Each packet has a scannable QR code that calls up all known information about the variety in the library database, from disease susceptibility to morphology. Information is constantly being added. But seeds aren’t kept here as museum marvels — one of those seeds might hold the key to solving a problem. Using modern technology, seed librarians aid farmers in their quest to render harmless the chaos and unpredictability of nature.
This is what is known as a “working library,” says Oppenhuizen, and in plant problem-solving, “having a diversity of seed is really critical.” For example, if farmers report a fungus sickening their lettuce crop, researchers like Staci Rosenberger, a plant pathologist at Monsanto, get hold of a sample, implant it on a live host to keep it alive and hunt through the library to find a lettuce equipped with genes that would give it some measure of immunity.
A diversity of seed in the library means a better chance that she’ll be able to find a lettuce that could help. “It’s like Match.com for lettuce,” says Purcell, the R&D lead.
When the right lettuce is found, it is bred with the affected variety. But there is no guarantee that the seeds from this cross will grow into varieties that are both disease-resistant and appetizing. It will take many generations of selective breeding to create just the right lettuce. And it is impossible to tell by looking which seed might be an offspring headed in the right direction. “Marker-assisted breeding” makes that job fast and predictable. Before this technology existed, even a dedicated farmer with careful notes could spend a lifetime breeding generation after generation of plants, one per season, with only a hope that the right lettuce would eventually emerge.
Today, offspring lettuce seeds can be sent not into the ground but into Woodland’s genetic marker lab, where a “seed chipper” takes tiny DNA samples.
The genetic marker lab is the most high-tech part of the facility. Once inside we are not allowed to photograph the machines — the competition could figure out exactly how they function. Marker-testing machines here look at millions of DNA samples a year to help breeders determine which genes should make it into the ground. Marker-assisted breeding is like the artificial selection our ancestors practiced for ages, only this isn’t blind. By peeking at the genes within the seed, researchers can help determine which seeds will contain desirable traits, without having to “plant and check.”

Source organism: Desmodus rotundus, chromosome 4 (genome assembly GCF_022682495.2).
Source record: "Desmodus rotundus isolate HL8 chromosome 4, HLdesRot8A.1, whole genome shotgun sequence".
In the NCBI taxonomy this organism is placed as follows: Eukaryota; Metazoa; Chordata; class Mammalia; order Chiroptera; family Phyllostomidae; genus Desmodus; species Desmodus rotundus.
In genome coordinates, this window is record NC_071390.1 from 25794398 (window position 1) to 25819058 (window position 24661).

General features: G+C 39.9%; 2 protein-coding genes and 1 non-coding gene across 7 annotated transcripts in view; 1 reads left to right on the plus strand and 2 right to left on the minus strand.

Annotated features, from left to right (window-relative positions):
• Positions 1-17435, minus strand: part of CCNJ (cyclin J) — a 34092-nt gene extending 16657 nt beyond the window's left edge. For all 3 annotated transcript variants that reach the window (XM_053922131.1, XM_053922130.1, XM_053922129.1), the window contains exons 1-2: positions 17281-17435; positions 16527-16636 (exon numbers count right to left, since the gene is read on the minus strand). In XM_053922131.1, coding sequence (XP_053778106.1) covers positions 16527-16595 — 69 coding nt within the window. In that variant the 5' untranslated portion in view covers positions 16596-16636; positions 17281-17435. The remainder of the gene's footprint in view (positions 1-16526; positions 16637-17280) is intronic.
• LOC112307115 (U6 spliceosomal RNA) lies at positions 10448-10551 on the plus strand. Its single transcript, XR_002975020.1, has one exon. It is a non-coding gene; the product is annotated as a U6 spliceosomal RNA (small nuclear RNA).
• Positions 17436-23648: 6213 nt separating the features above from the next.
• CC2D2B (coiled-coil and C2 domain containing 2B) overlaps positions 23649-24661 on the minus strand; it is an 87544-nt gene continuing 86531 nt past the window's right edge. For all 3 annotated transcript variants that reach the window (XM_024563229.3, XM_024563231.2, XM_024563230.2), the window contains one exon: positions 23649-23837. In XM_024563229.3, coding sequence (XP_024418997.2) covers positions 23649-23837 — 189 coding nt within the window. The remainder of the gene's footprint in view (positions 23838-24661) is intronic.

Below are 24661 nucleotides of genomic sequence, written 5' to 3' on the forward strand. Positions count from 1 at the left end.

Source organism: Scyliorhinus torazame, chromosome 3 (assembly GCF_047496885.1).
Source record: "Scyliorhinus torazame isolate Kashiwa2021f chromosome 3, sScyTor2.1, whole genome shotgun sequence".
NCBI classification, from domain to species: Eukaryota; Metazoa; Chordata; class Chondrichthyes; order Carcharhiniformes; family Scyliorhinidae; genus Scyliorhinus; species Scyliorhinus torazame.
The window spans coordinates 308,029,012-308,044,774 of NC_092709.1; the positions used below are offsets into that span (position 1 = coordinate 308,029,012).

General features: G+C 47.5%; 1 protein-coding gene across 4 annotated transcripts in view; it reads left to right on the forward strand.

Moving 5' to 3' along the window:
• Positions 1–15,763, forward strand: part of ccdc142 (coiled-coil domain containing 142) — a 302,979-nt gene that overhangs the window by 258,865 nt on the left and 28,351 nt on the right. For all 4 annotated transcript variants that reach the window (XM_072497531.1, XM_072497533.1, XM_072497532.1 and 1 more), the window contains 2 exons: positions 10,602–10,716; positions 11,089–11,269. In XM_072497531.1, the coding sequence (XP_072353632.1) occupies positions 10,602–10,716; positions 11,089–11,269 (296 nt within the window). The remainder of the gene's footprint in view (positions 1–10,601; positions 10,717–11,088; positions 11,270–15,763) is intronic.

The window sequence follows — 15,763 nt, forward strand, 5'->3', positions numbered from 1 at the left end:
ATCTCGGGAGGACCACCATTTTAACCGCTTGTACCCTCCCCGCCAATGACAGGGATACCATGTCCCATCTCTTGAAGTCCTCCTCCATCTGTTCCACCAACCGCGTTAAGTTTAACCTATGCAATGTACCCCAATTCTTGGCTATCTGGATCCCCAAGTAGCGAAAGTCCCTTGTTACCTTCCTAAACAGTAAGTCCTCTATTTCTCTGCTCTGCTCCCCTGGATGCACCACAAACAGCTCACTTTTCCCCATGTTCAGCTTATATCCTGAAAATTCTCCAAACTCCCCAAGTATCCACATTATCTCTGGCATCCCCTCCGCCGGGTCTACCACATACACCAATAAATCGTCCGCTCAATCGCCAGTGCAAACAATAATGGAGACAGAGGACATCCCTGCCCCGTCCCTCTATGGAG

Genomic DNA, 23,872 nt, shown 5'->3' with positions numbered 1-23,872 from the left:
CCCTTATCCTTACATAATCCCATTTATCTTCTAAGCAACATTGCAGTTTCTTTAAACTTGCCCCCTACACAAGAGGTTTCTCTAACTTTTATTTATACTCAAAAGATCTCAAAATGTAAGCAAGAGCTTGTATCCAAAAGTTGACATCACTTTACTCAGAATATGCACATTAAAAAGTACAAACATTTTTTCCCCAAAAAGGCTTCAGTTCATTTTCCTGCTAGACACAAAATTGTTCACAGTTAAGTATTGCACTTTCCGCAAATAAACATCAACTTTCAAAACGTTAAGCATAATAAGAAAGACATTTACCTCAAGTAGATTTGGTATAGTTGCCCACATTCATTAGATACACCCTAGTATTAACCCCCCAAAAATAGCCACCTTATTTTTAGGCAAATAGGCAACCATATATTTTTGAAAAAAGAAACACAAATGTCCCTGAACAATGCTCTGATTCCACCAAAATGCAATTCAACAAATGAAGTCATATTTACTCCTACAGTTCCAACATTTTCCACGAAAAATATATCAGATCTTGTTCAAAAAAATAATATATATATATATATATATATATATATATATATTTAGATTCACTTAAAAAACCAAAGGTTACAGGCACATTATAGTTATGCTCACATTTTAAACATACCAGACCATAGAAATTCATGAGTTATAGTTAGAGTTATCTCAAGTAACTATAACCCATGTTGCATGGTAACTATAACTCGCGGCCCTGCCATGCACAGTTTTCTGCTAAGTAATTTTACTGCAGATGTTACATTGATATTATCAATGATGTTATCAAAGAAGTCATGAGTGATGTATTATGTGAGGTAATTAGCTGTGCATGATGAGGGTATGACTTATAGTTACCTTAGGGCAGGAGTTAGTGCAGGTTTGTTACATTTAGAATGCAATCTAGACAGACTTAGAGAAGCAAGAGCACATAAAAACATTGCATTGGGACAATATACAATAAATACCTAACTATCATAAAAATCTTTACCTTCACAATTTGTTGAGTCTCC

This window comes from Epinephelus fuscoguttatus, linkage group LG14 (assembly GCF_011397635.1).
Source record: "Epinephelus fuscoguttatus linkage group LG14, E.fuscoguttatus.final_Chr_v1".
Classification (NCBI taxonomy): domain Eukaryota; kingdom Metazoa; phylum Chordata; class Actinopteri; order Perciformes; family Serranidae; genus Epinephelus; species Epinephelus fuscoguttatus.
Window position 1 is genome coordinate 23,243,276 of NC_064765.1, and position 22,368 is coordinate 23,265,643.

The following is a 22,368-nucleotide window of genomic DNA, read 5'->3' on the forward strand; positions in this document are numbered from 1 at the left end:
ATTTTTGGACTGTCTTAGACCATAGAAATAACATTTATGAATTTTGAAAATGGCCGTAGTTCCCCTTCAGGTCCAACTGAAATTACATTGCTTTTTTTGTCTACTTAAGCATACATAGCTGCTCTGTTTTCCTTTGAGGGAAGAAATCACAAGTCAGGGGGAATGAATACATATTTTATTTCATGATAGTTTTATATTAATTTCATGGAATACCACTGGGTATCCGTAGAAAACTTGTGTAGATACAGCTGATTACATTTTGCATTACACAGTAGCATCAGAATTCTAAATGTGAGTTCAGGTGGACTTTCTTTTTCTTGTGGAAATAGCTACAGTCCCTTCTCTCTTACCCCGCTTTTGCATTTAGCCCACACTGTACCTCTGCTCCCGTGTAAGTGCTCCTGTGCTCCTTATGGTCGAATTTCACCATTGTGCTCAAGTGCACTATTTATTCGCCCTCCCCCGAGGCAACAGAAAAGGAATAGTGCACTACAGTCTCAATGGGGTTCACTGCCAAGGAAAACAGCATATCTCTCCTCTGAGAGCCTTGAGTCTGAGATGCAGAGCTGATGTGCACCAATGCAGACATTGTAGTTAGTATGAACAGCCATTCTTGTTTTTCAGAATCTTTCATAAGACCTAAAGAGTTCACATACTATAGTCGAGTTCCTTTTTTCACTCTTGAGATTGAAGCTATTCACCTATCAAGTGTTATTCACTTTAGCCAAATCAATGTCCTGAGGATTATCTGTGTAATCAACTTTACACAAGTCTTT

Genes are like recipes in an organism’s cook book — they determine what traits the plant will have, from the shape of a leaf to the color of a fruit. Lab technicians prepare tiny, pinhead-sized DNA samples by the thousands and feed them through a machine that determines what those traits are.
A tomato, for example, has approximately 31,000 genes, more than a human. Along those long and winding roads of DNA, about a hundred regions have been “flagged” or matched to the traits they produce in the plant, including regions that control disease resistance, color and flavor.
Researchers in this part of the facility act like the Lewis and Clark of the plant genome. They explore uncharted DNA, creating maps and flagging genes that will help breeders decide which seeds should be planted. Instead of canoes and pencils, they use molecular biology, statistics, information technology and precisely engineered machines to complete their expeditions. All this to help breeders upgrade lettuce, melons and tomatoes.
And it’s not only positive traits that marker-assisted breeding can screen for. In potatoes, for example, breeders must keep a close eye on the glycoalkaloid production. Glycoalkaloid is a natural substance potatoes produce in defense against insects and fungus, but potatoes that produce too much can be toxic to humans. Monsanto scientists don’t concentrate on potatoes, but elsewhere, potato scientists are working to flag genes that control this trait to help avoid accidentally breeding toxic tubers.
Marker-assisted breeding is not considered “genetic engineering,” although in terms of the goal of creating superior plants, there is little difference between the two methods. DNA is the software of the plant — it tells the hardware how to grow. Marker-assisted breeding screens for the seeds with the best operating systems, created in the random happenstance of sexual propagation; genetic engineering, on the other hand, changes the code directly. In genetic engineering, single genes that produce desirable traits are transferred one at a time from one plant into another before breeding.
Each technology has its advantages. Genetic engineering is the clear winner when desired genes are known or when the gene that is key to creating a superior vegetable comes from a different species. For example, Golden Rice borrows genes from corn and a common soil microorganism. These additional genes give rice the power to produce pro-Vitamin A, the same nutrient, found in carrots and spinach, that helps to prevent blindness. A rice-only mating program could not possibly create it. Conventional marker-assisted breeding is the winner when a trait is controlled by many genes, or when the genes that code for the trait you are looking for aren’t precisely known.